What you need to know about credit reports and the job search
Via Mashable : While the application you slaved over for your dream job may be impeccable, there’s another important question to ask yourself during the hiring process: When’s the last time you looked at your credit report?
Around 47% of employers perform credit background checks on potential talent, according to a Society for Human Resource Management study. Credit reports often include information on every credit account you have, whether or not you make your payments on time, foreclosures, accounts in collections, repossessions and bankruptcies.
There are a couple caveats to keep in mind: The Fair Credit Reporting Act prohibits employers from pulling credit reports without applicant permission. Some states — California, Connecticut, Hawaii, Illinois, Maryland, Oregon and Washington — either don’t allow employers to pull credit reports or limit their use in hiring decisions. If you live in one of these states, you’re less likely to have your credit report come into play during a hiring decision; and regardless of where you live in the U.S., you’ll need to give permission before a hiring manager can access your report.
But even though the chances are slim that a negative credit report will keep you from getting a job — 80% of organizations that conduct credit background checks hired candidates with negative reflections on their credit reports, the SHRM study reports — it’s still worth being one step ahead of employers if you know that your report has questionable content. Below are a few ways to stay ahead of the game when it comes to credit reports and the job search.
What credit reports mean to employers
When a company hires you, its executives are deciding to invest trust, money and time in you. Managers want to know their investment is secure, and they’ll look for trustworthiness, responsibility and accountability in every employee they bring on board. If you’re struggling financially, you may appear to have poor decision-making skills and a lack of responsibility. In some higher-level positions, employers also may be concerned with a candidate’s financial trustworthiness — particularly if the position involves the handling of company funds. The last thing any company wants is an employee who can’t be trusted when millions of dollars are on the line.
But what’s truly concerning about a credit report is the amount of information it fails to relate to potential employers. It doesn’t specify, for example, whether a life event caused your report to take an unfavorable hit, or if it was negatively affected by identify theft. While these issues are no fault of your own, an employer won’t know that just by looking at your report.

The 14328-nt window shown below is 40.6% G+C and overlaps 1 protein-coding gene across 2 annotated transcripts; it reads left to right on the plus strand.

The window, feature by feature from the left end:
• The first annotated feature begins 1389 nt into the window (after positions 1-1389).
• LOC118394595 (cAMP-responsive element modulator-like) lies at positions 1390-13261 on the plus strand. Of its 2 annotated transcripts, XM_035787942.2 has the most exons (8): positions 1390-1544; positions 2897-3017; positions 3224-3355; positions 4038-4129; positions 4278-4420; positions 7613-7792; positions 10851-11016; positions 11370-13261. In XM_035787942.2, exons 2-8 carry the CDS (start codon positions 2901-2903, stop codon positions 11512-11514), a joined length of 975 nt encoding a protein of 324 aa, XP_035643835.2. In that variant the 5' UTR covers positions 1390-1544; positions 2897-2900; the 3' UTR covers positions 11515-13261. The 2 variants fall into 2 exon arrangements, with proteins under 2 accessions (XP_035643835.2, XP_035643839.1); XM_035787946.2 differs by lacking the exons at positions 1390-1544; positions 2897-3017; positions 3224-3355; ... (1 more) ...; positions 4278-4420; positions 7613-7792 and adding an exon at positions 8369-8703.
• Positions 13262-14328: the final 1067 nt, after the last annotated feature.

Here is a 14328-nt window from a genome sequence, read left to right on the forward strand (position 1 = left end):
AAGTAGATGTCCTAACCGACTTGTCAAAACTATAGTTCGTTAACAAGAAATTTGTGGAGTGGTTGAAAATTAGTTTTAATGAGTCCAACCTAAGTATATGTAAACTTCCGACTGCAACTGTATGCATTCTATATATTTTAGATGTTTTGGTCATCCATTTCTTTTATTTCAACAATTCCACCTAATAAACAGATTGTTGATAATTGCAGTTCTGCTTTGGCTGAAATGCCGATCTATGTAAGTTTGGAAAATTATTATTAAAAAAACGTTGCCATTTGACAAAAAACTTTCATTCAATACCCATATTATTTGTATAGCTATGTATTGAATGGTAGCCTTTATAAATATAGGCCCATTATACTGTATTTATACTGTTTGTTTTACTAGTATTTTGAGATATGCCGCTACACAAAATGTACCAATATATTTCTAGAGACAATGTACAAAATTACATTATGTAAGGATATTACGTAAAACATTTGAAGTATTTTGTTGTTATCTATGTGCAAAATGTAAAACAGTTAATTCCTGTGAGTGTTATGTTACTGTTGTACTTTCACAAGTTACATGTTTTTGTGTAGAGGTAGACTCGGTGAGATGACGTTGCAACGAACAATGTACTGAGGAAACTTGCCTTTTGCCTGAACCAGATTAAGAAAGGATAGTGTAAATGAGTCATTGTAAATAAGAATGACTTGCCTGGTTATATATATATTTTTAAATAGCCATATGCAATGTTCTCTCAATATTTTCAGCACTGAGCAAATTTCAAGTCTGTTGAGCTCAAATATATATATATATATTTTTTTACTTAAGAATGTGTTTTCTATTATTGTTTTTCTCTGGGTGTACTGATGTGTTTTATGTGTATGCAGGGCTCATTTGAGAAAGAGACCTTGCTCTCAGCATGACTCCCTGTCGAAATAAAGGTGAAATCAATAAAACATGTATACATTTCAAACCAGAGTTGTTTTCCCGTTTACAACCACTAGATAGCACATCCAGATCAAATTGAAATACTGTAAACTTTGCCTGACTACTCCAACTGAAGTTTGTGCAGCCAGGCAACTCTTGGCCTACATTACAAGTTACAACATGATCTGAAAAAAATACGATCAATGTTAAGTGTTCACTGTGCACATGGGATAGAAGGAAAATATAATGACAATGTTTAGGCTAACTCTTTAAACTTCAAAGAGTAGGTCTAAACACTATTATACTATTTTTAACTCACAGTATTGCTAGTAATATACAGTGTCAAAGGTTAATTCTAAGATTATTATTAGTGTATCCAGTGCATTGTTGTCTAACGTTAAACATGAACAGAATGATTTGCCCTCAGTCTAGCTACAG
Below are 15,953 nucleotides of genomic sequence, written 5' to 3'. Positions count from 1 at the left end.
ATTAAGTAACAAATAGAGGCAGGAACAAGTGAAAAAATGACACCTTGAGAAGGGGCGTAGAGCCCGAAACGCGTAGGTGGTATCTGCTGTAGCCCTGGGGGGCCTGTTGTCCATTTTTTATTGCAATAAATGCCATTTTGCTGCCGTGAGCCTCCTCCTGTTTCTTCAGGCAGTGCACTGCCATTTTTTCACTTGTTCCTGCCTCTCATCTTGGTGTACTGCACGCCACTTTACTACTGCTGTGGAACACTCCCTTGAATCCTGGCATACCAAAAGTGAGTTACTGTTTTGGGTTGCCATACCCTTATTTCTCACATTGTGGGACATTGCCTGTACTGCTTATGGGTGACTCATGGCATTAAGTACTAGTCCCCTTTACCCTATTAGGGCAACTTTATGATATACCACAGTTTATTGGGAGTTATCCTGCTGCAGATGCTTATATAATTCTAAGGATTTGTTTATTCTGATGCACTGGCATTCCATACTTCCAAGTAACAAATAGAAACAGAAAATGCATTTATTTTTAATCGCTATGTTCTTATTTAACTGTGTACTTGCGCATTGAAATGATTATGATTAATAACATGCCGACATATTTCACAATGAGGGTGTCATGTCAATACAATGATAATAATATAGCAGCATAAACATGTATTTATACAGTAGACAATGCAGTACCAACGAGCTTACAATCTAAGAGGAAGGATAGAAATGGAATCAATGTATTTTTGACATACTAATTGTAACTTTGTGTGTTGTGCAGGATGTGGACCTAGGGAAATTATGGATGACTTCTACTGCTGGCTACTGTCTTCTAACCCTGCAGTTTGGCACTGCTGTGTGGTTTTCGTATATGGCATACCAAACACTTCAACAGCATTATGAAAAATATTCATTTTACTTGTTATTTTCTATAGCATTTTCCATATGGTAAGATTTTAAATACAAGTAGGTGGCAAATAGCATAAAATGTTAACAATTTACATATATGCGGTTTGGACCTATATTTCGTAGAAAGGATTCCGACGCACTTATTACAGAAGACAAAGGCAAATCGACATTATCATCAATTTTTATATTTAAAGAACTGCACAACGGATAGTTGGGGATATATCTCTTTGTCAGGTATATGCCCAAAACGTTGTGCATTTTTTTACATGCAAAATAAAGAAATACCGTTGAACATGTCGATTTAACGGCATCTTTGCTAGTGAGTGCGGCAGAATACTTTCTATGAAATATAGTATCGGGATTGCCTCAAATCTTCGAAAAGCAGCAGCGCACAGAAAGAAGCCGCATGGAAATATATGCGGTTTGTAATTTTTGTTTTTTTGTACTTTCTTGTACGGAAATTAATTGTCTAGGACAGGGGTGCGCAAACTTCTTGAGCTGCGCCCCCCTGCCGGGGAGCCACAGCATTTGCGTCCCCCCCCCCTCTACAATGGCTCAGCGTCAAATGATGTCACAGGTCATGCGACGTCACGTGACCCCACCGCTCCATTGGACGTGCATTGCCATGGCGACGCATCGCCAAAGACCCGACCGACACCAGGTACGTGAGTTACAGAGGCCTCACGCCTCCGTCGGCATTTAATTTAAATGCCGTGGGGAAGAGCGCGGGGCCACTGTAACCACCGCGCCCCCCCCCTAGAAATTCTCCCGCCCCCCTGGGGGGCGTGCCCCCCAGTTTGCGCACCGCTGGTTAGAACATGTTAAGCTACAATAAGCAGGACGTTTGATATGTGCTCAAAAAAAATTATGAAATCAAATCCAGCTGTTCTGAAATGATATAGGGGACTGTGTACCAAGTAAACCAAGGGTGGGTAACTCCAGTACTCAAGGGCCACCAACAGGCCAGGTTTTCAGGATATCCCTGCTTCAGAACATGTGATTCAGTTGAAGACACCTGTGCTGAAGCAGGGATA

How to be prepared
Because your report tells only a partial story, it’s your job to fill in the gaps. If you know your credit score could cause an issue, you need to be ready to explain your situation. Here are four steps you can take to prepare yourself for an employer who pulls your credit report.
Be proactive. Before you apply for any job, it’s a good idea to pull your own credit report. Review the document and assess any potential mistakes — reporting and removing false information from the report can improve your credit score. Even if the report is accurate, when you know exactly what information is on your report, you can respond more honestly to any questions your potential employer may ask.
Keep in mind that it can take 30 to 60 days to get misinformation removed. If the process isn’t going to be completed before you submit your application, and you know that the employer will be checking into your credit, you may want to include a short statement explaining the inaccuracies.
Be honest. If you know that an employer will be assessing your credit report, it’s important to be up front with them about any negative credit information, which may help your case and make you more relatable. When you offer an explanation during a face-to-face interview, you might find a sympathetic ear. Telling the truth gives you the opportunity to forge a deeper connection with a potential decision-maker during your interview.
Request a meeting. Sometimes it’s easier to address any potential credit concerns during an in-person meeting or phone interview. This opportunity can give you a chance to explain your circumstances and offer reassurance that you’re the right person for the job. Offer a brief statement in your cover letter or resume that requests a face-to-face interview. If the employer agrees, you can use the time to address any potential concerns. An employer who’s truly interested in hiring you will give you the time you need to explain yourself.
Provide a statement of hardships. Due to a high number of applicants, spoken interaction with a potential employer isn’t always possible. When that’s the case, you can include a statement of hardships that resulted in your financial issues. There are many valid, common reasons behind credit problems with which employers may empathize, so don’t be afraid to discuss your personal experience.
However, if the truth behind your credit card woes revolves around your love of expensive items, then it’s unlikely your irresponsible spending habits will do much to sway your potential employer.
By delivering proactive honesty in an interview or application, you may be able to ensure that the hard work you put into the application for your dream job is worth the effort.
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